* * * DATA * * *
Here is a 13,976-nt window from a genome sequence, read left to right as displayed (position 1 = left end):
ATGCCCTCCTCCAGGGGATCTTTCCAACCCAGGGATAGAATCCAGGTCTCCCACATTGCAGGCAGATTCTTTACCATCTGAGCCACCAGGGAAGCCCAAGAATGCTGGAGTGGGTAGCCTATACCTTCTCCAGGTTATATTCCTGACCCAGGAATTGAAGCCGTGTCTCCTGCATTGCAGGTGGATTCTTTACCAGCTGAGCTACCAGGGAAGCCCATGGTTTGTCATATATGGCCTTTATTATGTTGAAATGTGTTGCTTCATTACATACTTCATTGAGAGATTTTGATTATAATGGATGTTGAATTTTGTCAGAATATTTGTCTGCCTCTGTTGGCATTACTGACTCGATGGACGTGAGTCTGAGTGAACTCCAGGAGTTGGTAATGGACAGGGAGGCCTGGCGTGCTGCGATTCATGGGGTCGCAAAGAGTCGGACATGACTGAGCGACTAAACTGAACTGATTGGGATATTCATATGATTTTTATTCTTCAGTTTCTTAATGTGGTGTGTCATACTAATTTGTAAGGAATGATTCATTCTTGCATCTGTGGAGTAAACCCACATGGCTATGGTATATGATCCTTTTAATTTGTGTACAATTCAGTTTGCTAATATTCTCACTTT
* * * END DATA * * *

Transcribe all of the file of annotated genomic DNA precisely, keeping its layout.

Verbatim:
Here is a 13,976-nt window from a genome sequence, read left to right as displayed (position 1 = left end):
ATGCCCTCCTCCAGGGGATCTTTCCAACCCAGGGATAGAATCCAGGTCTCCCACATTGCAGGCAGATTCTTTACCATCTGAGCCACCAGGGAAGCCCAAGAATGCTGGAGTGGGTAGCCTATACCTTCTCCAGGTTATATTCCTGACCCAGGAATTGAAGCCGTGTCTCCTGCATTGCAGGTGGATTCTTTACCAGCTGAGCTACCAGGGAAGCCCATGGTTTGTCATATATGGCCTTTATTATGTTGAAATGTGTTGCTTCATTACATACTTCATTGAGAGATTTTGATTATAATGGATGTTGAATTTTGTCAGAATATTTGTCTGCCTCTGTTGGCATTACTGACTCGATGGACGTGAGTCTGAGTGAACTCCAGGAGTTGGTAATGGACAGGGAGGCCTGGCGTGCTGCGATTCATGGGGTCGCAAAGAGTCGGACATGACTGAGCGACTAAACTGAACTGATTGGGATATTCATATGATTTTTATTCTTCAGTTTCTTAATGTGGTGTGTCATACTAATTTGTAAGGAATGATTCATTCTTGCATCTGTGGAGTAAACCCACATGGCTATGGTATATGATCCTTTTAATTTGTGTACAATTCAGTTTGCTAATATTCTCACTTT